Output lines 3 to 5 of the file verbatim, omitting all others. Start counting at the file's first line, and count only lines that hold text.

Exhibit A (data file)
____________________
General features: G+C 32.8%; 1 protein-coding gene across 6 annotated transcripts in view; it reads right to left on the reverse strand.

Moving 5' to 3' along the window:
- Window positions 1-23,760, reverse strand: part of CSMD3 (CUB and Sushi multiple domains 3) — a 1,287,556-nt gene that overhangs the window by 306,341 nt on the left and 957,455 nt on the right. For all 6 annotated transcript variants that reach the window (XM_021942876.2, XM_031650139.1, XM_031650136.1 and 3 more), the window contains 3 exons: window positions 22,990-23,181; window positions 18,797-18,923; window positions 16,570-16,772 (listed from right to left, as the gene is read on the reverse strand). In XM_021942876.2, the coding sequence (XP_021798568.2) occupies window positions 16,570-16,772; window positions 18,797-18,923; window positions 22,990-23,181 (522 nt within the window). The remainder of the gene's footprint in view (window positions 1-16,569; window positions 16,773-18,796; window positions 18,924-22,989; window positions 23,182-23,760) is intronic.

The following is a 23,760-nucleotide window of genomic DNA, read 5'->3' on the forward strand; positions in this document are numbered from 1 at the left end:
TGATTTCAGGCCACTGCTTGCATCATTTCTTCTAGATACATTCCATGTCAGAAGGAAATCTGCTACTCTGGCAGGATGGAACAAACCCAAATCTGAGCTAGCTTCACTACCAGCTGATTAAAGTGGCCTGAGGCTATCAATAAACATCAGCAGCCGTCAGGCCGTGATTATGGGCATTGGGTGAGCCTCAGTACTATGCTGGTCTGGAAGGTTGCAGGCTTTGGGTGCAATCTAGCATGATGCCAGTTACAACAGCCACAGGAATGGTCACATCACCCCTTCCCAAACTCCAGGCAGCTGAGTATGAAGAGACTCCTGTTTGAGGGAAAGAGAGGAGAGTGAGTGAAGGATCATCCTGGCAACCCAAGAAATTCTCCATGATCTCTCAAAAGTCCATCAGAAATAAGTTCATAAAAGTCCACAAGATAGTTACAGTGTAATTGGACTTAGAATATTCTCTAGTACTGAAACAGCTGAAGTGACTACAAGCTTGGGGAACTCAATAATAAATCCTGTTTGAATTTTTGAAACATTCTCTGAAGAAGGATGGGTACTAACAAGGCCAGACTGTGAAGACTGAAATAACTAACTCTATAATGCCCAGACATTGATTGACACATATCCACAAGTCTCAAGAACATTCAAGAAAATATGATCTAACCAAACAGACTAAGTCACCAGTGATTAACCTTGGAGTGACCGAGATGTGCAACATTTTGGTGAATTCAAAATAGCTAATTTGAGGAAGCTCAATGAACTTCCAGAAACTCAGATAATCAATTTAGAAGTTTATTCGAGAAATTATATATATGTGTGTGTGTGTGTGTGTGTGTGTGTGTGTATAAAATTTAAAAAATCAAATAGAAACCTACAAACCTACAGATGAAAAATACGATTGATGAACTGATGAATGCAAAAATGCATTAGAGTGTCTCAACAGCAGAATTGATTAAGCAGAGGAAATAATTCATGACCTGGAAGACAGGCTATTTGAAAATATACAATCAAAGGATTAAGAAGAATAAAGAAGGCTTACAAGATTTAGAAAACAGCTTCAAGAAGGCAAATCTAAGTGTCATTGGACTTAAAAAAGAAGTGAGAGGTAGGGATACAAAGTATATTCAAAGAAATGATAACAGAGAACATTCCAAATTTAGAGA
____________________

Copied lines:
- Window positions 1-23,760, reverse strand: part of CSMD3 (CUB and Sushi multiple domains 3) — a 1,287,556-nt gene that overhangs the window by 306,341 nt on the left and 957,455 nt on the right. For all 6 annotated transcript variants that reach the window (XM_021942876.2, XM_031650139.1, XM_031650136.1 and 3 more), the window contains 3 exons: window positions 22,990-23,181; window positions 18,797-18,923; window positions 16,570-16,772 (listed from right to left, as the gene is read on the reverse strand). In XM_021942876.2, the coding sequence (XP_021798568.2) occupies window positions 16,570-16,772; window positions 18,797-18,923; window positions 22,990-23,181 (522 nt within the window). The remainder of the gene's footprint in view (window positions 1-16,569; window positions 16,773-18,796; window positions 18,924-22,989; window positions 23,182-23,760) is intronic.

The following is a 23,760-nucleotide window of genomic DNA, read 5'->3' on the forward strand; positions in this document are numbered from 1 at the left end:
TGATTTCAGGCCACTGCTTGCATCATTTCTTCTAGATACATTCCATGTCAGAAGGAAATCTGCTACTCTGGCAGGATGGAACAAACCCAAATCTGAGCTAGCTTCACTACCAGCTGATTAAAGTGGCCTGAGGCTATCAATAAACATCAGCAGCCGTCAGGCCGTGATTATGGGCATTGGGTGAGCCTCAGTACTATGCTGGTCTGGAAGGTTGCAGGCTTTGGGTGCAATCTAGCATGATGCCAGTTACAACAGCCACAGGAATGGTCACATCACCCCTTCCCAAACTCCAGGCAGCTGAGTATGAAGAGACTCCTGTTTGAGGGAAAGAGAGGAGAGTGAGTGAAGGATCATCCTGGCAACCCAAGAAATTCTCCATGATCTCTCAAAAGTCCATCAGAAATAAGTTCATAAAAGTCCACAAGATAGTTACAGTGTAATTGGACTTAGAATATTCTCTAGTACTGAAACAGCTGAAGTGACTACAAGCTTGGGGAACTCAATAATAAATCCTGTTTGAATTTTTGAAACATTCTCTGAAGAAGGATGGGTACTAACAAGGCCAGACTGTGAAGACTGAAATAACTAACTCTATAATGCCCAGACATTGATTGACACATATCCACAAGTCTCAAGAACATTCAAGAAAATATGATCTAACCAAACAGACTAAGTCACCAGTGATTAACCTTGGAGTGACCGAGATGTGCAACATTTTGGTGAATTCAAAATAGCTAATTTGAGGAAGCTCAATGAACTTCCAGAAACTCAGATAATCAATTTAGAAGTTTATTCGAGAAATTATATATATGTGTGTGTGTGTGTGTGTGTGTGTGTGTGTATAAAATTTAAAAAATCAAATAGAAACCTACAAACCTACAGATGAAAAATACGATTGATGAACTGATGAATGCAAAAATGCATTAGAGTGTCTCAACAGCAGAATTGATTAAGCAGAGGAAATAATTCATGACCTGGAAGACAGGCTATTTGAAAATATACAATCAAAGGATTAAGAAGAATAAAGAAGGCTTACAAGATTTAGAAAACAGCTTCAAGAAGGCAAATCTAAGTGTCATTGGACTTAAAAAAGAAGTGAGAGGTAGGGATACAAAGTATATTCAAAGAAATGATAACAGAGAACATTCCAAATTTAGAGA